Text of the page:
Preventing Hearing Damage

Sound advice will make sales and help your customers keep their hearing.

Preventing Hearing Damage

Everyone entering your store needs hearing protection. It’s up to you to teach them how to protect themselves.  

No matter their occupation or hobbies, everyone is bound to encounter situations where hearing damage is possible. The sounds don’t even need to be extreme. Simply cutting grass can expose them to harmful noise levels. Exposure to moderate sound levels repeatedly or over extended periods can cause just as much damage.   

Your customers have more need for concern. Their interest in firearms and shooting puts them more at risk than the average citizen. Gunfire is so loud and creates such pressure that it only takes a few shots to damage nerves in the ear. The worst part is that once damaged, the resulting hearing loss is irreversible. The good news is that it is all preventable. 

The Need

Selling hearing protection is no different than selling any other item. Convince your customers of the absolute need, and the products will practically sell themselves. It seems like common sense, but I still encounter shooters inserting strange things in their ears for protection. I’ve seen them use spent casings (stylish but not very practical), old cigarette filters (Yuck), cotton balls, and even previously used foam earplugs dug from the depths of their shooting bag. If these people truly understood what was at stake, they wouldn’t do those things.  

So, what is the danger? How can we convince them? The answer is by tying their emotions to the topic. Suppose you tell them how the hearing loss will strain relationships and make hearing their buddies at get-togethers practically impossible. In that case, you’re motivating them to act on their need. It’s no longer abstract. It becomes their reality. Chart 1 provides examples of how hearing loss can affect their daily activities.

The Culprit

Science speaks of sound volume in terms of decibels (abbreviated dB). Decibel levels aren’t helpful in and of themselves. They become relevant when comparing one sound level to another. It wouldn't mean much if I told you that everyday speech measures around 50 dB. But, if we compare that to the sounds in a busy office (about 60 dB), we can see that a busy office is 10 db louder. The higher the number, the louder the sound is. Operating a vacuum cleaner averages about 70 dB.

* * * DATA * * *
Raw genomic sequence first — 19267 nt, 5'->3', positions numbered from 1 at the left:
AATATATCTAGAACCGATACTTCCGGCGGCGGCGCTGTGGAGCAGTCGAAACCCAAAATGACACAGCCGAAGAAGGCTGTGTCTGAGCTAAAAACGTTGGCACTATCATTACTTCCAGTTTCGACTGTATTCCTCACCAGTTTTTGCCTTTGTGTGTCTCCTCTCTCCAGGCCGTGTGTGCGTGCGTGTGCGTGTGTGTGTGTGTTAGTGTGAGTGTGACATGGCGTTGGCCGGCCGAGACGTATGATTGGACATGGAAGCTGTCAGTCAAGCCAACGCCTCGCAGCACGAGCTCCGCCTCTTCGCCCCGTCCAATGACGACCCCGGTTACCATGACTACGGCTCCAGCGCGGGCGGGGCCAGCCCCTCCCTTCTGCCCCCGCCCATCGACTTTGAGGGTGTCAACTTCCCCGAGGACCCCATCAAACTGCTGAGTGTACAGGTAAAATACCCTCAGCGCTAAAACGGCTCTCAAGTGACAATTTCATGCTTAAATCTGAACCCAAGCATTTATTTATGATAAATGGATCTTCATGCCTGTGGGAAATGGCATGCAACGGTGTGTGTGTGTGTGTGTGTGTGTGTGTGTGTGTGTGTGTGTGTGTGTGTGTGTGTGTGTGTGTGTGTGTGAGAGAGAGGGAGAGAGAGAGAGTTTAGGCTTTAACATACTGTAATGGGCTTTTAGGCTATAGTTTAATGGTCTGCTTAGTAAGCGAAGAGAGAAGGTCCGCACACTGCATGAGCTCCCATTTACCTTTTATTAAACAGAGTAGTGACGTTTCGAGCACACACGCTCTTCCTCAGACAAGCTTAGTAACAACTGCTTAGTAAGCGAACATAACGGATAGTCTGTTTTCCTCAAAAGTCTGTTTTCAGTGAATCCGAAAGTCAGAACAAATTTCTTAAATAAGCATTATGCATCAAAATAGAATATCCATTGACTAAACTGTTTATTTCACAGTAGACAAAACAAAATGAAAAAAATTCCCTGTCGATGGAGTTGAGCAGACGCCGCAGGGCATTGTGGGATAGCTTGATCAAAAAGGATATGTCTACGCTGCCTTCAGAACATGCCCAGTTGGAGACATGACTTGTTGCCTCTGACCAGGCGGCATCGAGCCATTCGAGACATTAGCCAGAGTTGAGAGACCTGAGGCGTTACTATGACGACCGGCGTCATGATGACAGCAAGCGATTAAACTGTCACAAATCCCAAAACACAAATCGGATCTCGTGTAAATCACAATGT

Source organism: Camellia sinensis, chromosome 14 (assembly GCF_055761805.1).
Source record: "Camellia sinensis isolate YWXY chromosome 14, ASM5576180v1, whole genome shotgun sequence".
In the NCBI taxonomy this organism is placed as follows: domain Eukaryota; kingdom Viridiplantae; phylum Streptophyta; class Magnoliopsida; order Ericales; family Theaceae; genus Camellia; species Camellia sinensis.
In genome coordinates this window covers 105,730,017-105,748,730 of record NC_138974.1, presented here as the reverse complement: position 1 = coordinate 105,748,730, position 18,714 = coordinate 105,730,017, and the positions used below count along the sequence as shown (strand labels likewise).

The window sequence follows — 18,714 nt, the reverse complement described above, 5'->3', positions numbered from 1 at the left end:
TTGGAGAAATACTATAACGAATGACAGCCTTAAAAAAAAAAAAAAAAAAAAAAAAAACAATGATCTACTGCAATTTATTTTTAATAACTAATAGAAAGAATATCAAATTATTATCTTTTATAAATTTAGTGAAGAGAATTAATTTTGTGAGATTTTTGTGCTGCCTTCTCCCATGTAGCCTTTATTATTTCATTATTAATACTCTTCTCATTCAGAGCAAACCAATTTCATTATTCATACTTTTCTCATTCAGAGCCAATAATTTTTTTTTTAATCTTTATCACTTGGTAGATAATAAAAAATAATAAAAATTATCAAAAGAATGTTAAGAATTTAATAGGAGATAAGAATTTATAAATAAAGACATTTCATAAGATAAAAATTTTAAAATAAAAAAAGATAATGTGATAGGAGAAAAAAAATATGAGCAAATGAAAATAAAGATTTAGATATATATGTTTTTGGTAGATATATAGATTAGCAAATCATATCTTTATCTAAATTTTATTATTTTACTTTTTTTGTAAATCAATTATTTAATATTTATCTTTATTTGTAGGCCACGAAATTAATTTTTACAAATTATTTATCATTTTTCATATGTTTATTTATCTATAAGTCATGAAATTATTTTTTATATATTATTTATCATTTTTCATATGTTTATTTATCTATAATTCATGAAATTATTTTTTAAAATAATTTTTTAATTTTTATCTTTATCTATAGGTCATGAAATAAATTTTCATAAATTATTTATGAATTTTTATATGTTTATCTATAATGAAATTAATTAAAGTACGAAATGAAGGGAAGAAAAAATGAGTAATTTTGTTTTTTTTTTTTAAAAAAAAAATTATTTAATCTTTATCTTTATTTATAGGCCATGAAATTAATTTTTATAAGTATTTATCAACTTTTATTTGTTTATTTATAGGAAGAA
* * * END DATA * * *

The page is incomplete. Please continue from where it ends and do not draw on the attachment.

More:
These numbers are useful but somewhat deceiving. Each increase appears linear as the decibel numbers go up. This isn’t true. Decibels increase exponentially, so 60dB sounds are 10 times as loud as 50dB, and 70dB sounds are 10 times louder than 60 and 100 times louder than 50dB.  80dB would be 1,000 times louder than 50dB. Hearing loss can begin with sounds as low as 85db.  

I use 9mm for most of my shooting. Using the Decibel Pro app [on my iPad, I measure a reading of 160db at the range. That’s a billion times louder than the sounds I’m making while typing this article. A couple of shots is all it takes to sustain permanent hearing loss. Decibel Pro is great for measuring sound levels. It’s easy to use and provides accurate results without expensive equipment.

Protection Ratings

Hearing protection falls under the purview of several government agencies in the United States.  The main one is the Occupational Safety and Health Administration. Regulations require hearing protection devices be tested under controlled conditions so consumers can see how they compare. The results are displayed as a Noise Reduction Rating (NRR) and must be on the packaging for all new devices sold. The larger the NRR number, the better the protection can be. Some mistakenly believe the number correlates directly with decibels, but that’s false. Like decibels, it is merely a tool for comparison purposes.